In recent posts, we’ve discussed the use of the crocodilian skins in the manufacture of high-fashion footwear. So far, we’ve covered tips for both caiman crocodile skin and American alligator skin, respectively the lowest and highest end crocodilian hides that are commonly used.
In between these two extremes lies another type of crocodile skin, one that isn’t quite as expensive as American alligator, but is more flexible and of a generally higher quality than caiman skin: Nile crocodile skin.
About Nile Crocodile Hides
Although it is considered the “middle of the road” option between caiman skin and American alligator hide, Nile crocodile skin is a high-end material that is perfect for a number of applications in the fashion industry, including footwear.
Many people, when they think of crocodile leather footwear, their first thought is of cowboy-style boots. While Nile croc hides are certainly useful for boots, their improved flexibility over caiman hides means that they can be useful for other types of footwear as well.
Tips for Buying Nile Crocodile Skins
When buying Nile crocodile hides, keep in mind that the measurement standard for these skins is to measure the center portion of the innermost bones on both sides of the widest point of the crocodile’s belly. Because of this, a 25 to 29 cm size skin is best for smaller pieces of footwear, and a 30 to 34 cm size skin should be used for larger footwear.
As with any crocodilian skin, when planning to make footwear out of Nile crocodile hide, you should plan around making multiple pairs of footwear. One reason for this is that if you were to try to make a single pair of shoes or boots from a single crocodile hide, you would end up using belly or back skin for one part of the pair, and tail skin for the other. This would create an uneven look for that pair of boots or shoes.
Instead, buy skins in pairs so that you can use two bellies or backs for one pair, and two tails for the other. Even if your original plan was only to produce one pair of footwear for a test or demonstration, get two skins so that your final product can have an even look.
For most footwear applications, you don’t need to purchase flawless, grade 1 skins. Instead, you can use grade 2 Nile croc skins if the defects are located in places where they won’t be an issue, such as the top or bottom of the belly or tail. Defects in these areas can be worked around or even trimmed off, so you may be able to save some money by acquiring less expensive, lower-grade skin.
When making your purchase, keeping the unique advantages of the three different kinds of exotic skin sellers can be beneficial:
Tanneries- For large, custom orders, tanneries are almost unbeatable. By ordering direct from a tannery, you have the freedom to choose almost any color and finish combination that the hide can take. However, tannery orders take considerable time to process, and on smaller orders, the initial setup costs can lead to a high surcharge.
Distributors- When making a small order of commonly-available colors for a short-notice order, distributors are your go-to resource for hides. Since they already have the hides in stock, you typically only have to wait for shipping. However, in order to make money, distributors have to charge a markup, which can quickly outpace tannery setup surcharges on large orders.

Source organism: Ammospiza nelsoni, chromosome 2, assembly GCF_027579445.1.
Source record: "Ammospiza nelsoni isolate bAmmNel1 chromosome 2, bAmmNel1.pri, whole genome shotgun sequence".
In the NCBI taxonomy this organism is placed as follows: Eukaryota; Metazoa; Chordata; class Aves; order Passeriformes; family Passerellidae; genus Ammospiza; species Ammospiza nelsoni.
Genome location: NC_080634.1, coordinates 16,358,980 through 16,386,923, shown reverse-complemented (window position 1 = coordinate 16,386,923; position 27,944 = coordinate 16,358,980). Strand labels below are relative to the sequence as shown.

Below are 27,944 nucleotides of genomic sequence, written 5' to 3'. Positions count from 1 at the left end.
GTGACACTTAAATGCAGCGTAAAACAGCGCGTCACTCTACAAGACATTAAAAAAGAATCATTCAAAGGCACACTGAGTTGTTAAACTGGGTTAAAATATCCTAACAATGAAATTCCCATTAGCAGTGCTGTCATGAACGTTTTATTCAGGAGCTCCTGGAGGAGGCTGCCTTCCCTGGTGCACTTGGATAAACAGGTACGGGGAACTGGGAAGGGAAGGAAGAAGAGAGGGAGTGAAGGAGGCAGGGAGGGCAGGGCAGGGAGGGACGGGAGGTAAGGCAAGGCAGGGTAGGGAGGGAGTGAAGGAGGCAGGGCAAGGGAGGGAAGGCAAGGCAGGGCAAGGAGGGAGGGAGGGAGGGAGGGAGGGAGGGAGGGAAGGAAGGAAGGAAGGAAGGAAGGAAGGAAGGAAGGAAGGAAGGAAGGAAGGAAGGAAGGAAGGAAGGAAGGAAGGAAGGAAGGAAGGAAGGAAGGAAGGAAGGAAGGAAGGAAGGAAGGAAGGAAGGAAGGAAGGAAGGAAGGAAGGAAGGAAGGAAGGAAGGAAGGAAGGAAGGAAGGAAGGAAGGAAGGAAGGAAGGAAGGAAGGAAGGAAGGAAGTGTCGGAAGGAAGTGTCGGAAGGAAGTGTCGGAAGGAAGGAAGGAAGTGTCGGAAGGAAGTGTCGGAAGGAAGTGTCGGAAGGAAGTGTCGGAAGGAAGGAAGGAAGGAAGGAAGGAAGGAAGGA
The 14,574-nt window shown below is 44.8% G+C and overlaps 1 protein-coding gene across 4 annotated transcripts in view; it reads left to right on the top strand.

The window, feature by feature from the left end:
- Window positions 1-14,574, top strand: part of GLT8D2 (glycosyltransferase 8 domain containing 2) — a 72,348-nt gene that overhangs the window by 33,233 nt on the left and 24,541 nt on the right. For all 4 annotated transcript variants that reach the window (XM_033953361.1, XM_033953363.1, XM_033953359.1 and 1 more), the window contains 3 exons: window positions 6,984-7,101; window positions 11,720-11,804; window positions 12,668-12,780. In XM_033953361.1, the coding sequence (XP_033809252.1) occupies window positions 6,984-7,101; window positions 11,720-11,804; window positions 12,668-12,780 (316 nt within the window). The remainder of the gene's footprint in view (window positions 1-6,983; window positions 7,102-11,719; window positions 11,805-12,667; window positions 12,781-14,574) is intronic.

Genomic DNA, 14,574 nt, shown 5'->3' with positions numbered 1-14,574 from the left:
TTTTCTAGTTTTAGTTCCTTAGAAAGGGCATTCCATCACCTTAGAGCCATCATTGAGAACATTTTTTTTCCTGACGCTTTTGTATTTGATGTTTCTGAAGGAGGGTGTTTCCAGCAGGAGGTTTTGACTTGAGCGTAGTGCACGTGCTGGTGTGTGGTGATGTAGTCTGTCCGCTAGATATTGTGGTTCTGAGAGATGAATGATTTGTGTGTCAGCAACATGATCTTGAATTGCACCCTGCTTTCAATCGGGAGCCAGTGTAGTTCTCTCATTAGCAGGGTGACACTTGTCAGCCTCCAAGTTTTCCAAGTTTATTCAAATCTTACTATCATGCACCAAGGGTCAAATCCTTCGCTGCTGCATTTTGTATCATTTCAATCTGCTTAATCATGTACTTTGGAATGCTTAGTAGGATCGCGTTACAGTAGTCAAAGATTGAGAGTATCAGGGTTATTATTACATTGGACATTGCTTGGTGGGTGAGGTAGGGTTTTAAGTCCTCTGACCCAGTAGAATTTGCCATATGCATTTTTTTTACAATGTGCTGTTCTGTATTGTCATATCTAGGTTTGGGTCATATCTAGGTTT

Manufacturers- Here’s the option that is best for when you don’t want to worry about having to manage the actual production of your footwear. Using the services of a manufacturer not only leaves you free to concentrate on other things, it can help you regulate your expenses by giving you a single invoice to pay as opposed to overseeing labor costs, production facility leasing, and other associated bills yourself. Just take care to make sure that the manufacturer is only ordering skins that they need to complete your order and not wasting your money.
Working with Nile Crocodile Hide
Generally speaking, Nile crocodile hide is easier to work with than caiman hide, but not quite as supple as American alligator hide. With some calcium in the Nile croc hide, however, it can be beneficial to take extra precautions when crafting with Nile hide, such as preparing sewing lines with a dremel or other tool to thin out the skin and make it easier to sew so as not to place too much stress on your sewing equipment.
As mentioned earlier, using two sets of skins to make two pairs of footwear can be beneficial, as it allows you to have matching scale patterns on each individual pair.
When planning for a particular footwear piece, consider the finish of the skin you’ll be using. For cowboy boots and dress shoes, finish processes that leave the hide stiff are great. For sneakers, athletic shoes, and other “everyday” wear items, the skin should be processed using a finish that leaves the hide softer and more flexible. This is one reason why it may be best to order from a tannery, as you can ask the tannery for specific finishes and get advice on what finishes would be best for your footwear application.
Nile crocodile hide is a luxurious, bold material that is perfect for many different types of footwear. Check out our selection of crocodile hides today!